Thursday, April 18, 2013

The Correlation Between Nationalism and The Military-Industrial Complex

Following World War II, the United States became an ever more prevalent leader in international affairs, and showed the world its true military might as a result of the production and use of the atomic bomb.  Even prior to the 2nd World War, the United States military industry was a significant part of the economy of the nation.  The U.S. was and still is a major world supplier of armaments to nations in need.  "Weapons sales by the United States tripled in 2011 to a record high, driven by major arms sales to Persian Gulf allies concerned about Iran’s regional ambitions, according to a new study for Congress."(Shanker, New York Times)  "President Obama's FY 2013 National Defense budget (050 budget function) is $647.4 billion in current dollars."(Dodge, The Heritage Foundation)  This just goes to show how much emphasis the government gives on military and defense.  The Department of Homeland Security wishes to purchase enough rounds of ammunition, 1.6 billion to be exact, for the 2014 budget that would last the bureaucracy 20 years if you compare it to the yearly rounds fired by American troops in the Middle East.  The DHS even wishes to purchase hallow tip bullets which are outlawed by international law. "[T]he Department of Homeland Security is apparently taking delivery (apparently through the  Marine Corps Systems Command, Quantico VA, via the manufacturer – Navistar Defense LLC) of an undetermined number of the recently retrofitted 2,717 ‘Mine Resistant Protected’ MaxxPro MRAP vehicles for service on the streets of the United States.”(Jorgustin, Ken) The armament industry has had a direct reflection on the media and the use of psychology to develop a feeling nationalism to justify military service and war.  As you can see throughout the modern history of America, the use of the media to inspire shock and awe tactics on the American people to increase the economy and indoctrinate the people of the United States to believe that war is needed and necessary.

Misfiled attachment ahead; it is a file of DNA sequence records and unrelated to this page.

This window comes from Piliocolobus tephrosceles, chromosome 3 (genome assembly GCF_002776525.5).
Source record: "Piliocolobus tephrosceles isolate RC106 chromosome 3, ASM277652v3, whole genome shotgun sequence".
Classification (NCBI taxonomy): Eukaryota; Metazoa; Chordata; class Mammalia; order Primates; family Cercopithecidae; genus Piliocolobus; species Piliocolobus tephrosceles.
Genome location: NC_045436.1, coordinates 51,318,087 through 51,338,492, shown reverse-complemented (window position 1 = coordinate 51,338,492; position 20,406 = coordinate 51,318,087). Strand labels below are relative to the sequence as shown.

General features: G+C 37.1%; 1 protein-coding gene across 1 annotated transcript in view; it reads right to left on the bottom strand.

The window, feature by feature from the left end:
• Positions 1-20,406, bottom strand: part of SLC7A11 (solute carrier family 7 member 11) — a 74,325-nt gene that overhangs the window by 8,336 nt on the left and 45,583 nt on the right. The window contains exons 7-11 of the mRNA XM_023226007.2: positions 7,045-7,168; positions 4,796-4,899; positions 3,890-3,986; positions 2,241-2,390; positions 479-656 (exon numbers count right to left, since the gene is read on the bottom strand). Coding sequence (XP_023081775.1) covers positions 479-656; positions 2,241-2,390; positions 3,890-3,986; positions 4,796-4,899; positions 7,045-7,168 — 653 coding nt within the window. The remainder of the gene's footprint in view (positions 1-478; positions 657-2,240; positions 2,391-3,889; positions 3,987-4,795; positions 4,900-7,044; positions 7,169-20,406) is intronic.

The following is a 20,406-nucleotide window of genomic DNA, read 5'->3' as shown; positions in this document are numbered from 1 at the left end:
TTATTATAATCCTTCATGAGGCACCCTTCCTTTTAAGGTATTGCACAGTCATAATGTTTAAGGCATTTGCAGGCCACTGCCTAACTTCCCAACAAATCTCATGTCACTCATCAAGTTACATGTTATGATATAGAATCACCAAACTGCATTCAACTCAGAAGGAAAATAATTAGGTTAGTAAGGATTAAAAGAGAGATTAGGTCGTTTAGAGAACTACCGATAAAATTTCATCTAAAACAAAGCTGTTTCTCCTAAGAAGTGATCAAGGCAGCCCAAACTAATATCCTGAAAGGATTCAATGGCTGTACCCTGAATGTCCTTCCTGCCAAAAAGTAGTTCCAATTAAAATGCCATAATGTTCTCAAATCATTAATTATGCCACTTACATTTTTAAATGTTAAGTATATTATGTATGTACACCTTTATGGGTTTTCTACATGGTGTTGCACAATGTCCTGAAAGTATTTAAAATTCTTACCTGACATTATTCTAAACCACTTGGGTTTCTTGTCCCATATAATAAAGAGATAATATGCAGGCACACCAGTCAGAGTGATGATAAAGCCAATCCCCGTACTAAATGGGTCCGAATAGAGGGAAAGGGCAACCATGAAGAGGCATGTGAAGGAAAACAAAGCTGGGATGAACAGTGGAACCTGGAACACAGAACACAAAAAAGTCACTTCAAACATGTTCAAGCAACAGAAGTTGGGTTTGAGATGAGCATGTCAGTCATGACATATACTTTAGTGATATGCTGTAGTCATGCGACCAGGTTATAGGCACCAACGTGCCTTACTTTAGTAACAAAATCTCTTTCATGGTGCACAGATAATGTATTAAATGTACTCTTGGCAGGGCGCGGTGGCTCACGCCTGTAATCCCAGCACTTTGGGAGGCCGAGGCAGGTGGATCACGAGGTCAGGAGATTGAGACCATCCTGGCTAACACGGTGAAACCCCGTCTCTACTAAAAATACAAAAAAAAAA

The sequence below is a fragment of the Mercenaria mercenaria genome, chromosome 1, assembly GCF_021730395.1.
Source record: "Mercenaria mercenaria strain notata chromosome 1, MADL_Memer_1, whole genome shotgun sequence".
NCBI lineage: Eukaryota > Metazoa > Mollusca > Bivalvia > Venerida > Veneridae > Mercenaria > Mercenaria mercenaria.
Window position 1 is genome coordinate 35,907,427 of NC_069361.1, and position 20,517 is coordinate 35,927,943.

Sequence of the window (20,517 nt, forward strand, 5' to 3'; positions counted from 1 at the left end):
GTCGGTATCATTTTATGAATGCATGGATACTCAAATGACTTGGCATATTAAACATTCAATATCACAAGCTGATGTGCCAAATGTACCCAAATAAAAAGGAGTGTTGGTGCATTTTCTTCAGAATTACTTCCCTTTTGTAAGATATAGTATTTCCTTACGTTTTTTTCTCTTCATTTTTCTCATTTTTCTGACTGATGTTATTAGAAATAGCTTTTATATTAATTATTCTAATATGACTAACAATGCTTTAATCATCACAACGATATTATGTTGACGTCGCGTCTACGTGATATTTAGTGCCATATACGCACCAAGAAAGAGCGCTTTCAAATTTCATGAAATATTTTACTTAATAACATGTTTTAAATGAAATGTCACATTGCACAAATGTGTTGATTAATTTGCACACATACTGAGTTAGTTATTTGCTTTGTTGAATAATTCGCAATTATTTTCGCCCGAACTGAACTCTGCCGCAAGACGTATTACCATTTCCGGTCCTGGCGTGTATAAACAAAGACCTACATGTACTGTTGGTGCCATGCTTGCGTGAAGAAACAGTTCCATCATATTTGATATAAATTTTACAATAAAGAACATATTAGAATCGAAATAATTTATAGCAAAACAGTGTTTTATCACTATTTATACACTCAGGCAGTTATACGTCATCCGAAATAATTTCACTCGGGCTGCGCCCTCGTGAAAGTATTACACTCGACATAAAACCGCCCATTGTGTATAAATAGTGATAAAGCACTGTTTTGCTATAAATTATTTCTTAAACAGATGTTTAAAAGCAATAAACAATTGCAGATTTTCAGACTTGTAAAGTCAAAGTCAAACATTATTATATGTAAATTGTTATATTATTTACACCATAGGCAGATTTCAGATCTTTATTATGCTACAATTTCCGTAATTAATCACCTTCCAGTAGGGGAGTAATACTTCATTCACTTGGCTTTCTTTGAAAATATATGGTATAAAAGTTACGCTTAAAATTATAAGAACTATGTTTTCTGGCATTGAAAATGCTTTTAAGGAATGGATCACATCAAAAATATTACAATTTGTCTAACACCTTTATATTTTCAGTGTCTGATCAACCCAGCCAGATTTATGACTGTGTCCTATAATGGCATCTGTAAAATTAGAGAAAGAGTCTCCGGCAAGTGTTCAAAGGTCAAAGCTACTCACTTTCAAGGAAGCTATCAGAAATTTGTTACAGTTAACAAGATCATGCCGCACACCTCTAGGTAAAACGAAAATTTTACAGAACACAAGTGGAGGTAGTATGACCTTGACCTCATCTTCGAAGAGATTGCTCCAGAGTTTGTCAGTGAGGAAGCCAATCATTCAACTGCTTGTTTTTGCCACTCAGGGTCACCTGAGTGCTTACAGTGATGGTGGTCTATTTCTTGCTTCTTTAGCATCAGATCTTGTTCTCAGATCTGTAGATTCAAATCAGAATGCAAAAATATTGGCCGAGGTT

Prior to 9/11, the U.S. government knew leading up to the attacks that a commercial airplane attack on the nation was imminent.  Although it is pure speculation that the government and private industry knew of what was to come, the media used shock and awe tactics to increase a feeling of nationalism and patriotism to corral the masses to join on the government and industries interest to interfere militarily in the Middle East.  After 9/11, the media continued to replay videos of the attacks on the WTC and the Pentagon to implement a shock and awe method to win over the American people by continuing to show blood, tears of victims, and the planes smashing into the towers.  This continuous showing of these events by the media is certainly correlated with the industry and government's self-interest of making war.  The media certainly uses such tactics to program the human mind to believe anything they say by continuously showing things that evoke a sense of emotion out of its viewers.  Because humans are emotional creatures, the media and industry use this as a tactical weapon to indoctrinate the people of our country to believe that our interests are to go to war by using violence and emotion on television.  These such tactics corral the people together under a feeling of nationalistic pride and anger, and public opinion is easily swayed by main-stream media outlets which are controlled by industry and corporations.